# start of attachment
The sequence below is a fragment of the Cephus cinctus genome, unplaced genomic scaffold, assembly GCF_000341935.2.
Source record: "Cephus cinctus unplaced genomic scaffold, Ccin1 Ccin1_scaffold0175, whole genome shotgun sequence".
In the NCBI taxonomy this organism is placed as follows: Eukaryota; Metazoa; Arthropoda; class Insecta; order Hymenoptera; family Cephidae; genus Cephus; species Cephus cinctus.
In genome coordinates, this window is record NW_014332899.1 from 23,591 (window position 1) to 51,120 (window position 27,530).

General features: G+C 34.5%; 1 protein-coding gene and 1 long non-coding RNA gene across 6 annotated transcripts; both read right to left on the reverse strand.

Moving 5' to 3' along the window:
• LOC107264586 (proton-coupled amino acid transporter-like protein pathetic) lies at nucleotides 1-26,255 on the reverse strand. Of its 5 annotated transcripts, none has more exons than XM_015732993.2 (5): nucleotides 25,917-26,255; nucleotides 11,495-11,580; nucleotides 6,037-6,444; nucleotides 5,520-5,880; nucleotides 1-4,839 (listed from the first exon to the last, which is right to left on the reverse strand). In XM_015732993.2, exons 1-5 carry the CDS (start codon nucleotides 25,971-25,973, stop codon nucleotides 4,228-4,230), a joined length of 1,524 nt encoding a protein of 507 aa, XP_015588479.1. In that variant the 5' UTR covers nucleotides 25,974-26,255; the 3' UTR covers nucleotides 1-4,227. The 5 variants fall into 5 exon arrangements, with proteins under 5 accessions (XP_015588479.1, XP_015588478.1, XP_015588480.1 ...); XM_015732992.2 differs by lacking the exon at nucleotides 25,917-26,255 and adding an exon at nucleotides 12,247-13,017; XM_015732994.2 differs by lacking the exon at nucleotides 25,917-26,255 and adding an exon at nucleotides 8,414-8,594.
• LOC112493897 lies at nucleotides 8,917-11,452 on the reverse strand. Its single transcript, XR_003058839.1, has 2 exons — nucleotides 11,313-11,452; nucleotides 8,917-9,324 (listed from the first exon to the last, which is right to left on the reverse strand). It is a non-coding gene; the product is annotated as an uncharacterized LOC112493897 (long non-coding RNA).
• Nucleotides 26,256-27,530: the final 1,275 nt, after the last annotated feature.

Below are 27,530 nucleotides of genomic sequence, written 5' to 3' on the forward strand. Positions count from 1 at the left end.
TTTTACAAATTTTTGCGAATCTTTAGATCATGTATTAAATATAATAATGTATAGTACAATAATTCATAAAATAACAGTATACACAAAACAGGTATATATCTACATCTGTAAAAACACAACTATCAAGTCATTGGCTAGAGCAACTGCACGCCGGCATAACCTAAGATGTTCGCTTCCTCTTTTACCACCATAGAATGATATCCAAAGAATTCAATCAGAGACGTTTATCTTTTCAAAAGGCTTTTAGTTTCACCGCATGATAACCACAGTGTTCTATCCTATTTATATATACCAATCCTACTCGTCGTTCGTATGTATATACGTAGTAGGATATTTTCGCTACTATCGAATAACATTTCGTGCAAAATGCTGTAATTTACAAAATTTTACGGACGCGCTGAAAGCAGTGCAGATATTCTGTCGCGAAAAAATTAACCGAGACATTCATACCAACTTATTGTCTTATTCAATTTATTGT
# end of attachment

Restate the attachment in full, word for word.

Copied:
The sequence below is a fragment of the Cephus cinctus genome, unplaced genomic scaffold, assembly GCF_000341935.2.
Source record: "Cephus cinctus unplaced genomic scaffold, Ccin1 Ccin1_scaffold0175, whole genome shotgun sequence".
In the NCBI taxonomy this organism is placed as follows: Eukaryota; Metazoa; Arthropoda; class Insecta; order Hymenoptera; family Cephidae; genus Cephus; species Cephus cinctus.
In genome coordinates, this window is record NW_014332899.1 from 23,591 (window position 1) to 51,120 (window position 27,530).

General features: G+C 34.5%; 1 protein-coding gene and 1 long non-coding RNA gene across 6 annotated transcripts; both read right to left on the reverse strand.

Moving 5' to 3' along the window:
• LOC107264586 (proton-coupled amino acid transporter-like protein pathetic) lies at nucleotides 1-26,255 on the reverse strand. Of its 5 annotated transcripts, none has more exons than XM_015732993.2 (5): nucleotides 25,917-26,255; nucleotides 11,495-11,580; nucleotides 6,037-6,444; nucleotides 5,520-5,880; nucleotides 1-4,839 (listed from the first exon to the last, which is right to left on the reverse strand). In XM_015732993.2, exons 1-5 carry the CDS (start codon nucleotides 25,971-25,973, stop codon nucleotides 4,228-4,230), a joined length of 1,524 nt encoding a protein of 507 aa, XP_015588479.1. In that variant the 5' UTR covers nucleotides 25,974-26,255; the 3' UTR covers nucleotides 1-4,227. The 5 variants fall into 5 exon arrangements, with proteins under 5 accessions (XP_015588479.1, XP_015588478.1, XP_015588480.1 ...); XM_015732992.2 differs by lacking the exon at nucleotides 25,917-26,255 and adding an exon at nucleotides 12,247-13,017; XM_015732994.2 differs by lacking the exon at nucleotides 25,917-26,255 and adding an exon at nucleotides 8,414-8,594.
• LOC112493897 lies at nucleotides 8,917-11,452 on the reverse strand. Its single transcript, XR_003058839.1, has 2 exons — nucleotides 11,313-11,452; nucleotides 8,917-9,324 (listed from the first exon to the last, which is right to left on the reverse strand). It is a non-coding gene; the product is annotated as an uncharacterized LOC112493897 (long non-coding RNA).
• Nucleotides 26,256-27,530: the final 1,275 nt, after the last annotated feature.

Below are 27,530 nucleotides of genomic sequence, written 5' to 3' on the forward strand. Positions count from 1 at the left end.
TTTTACAAATTTTTGCGAATCTTTAGATCATGTATTAAATATAATAATGTATAGTACAATAATTCATAAAATAACAGTATACACAAAACAGGTATATATCTACATCTGTAAAAACACAACTATCAAGTCATTGGCTAGAGCAACTGCACGCCGGCATAACCTAAGATGTTCGCTTCCTCTTTTACCACCATAGAATGATATCCAAAGAATTCAATCAGAGACGTTTATCTTTTCAAAAGGCTTTTAGTTTCACCGCATGATAACCACAGTGTTCTATCCTATTTATATATACCAATCCTACTCGTCGTTCGTATGTATATACGTAGTAGGATATTTTCGCTACTATCGAATAACATTTCGTGCAAAATGCTGTAATTTACAAAATTTTACGGACGCGCTGAAAGCAGTGCAGATATTCTGTCGCGAAAAAATTAACCGAGACATTCATACCAACTTATTGTCTTATTCAATTTATTGT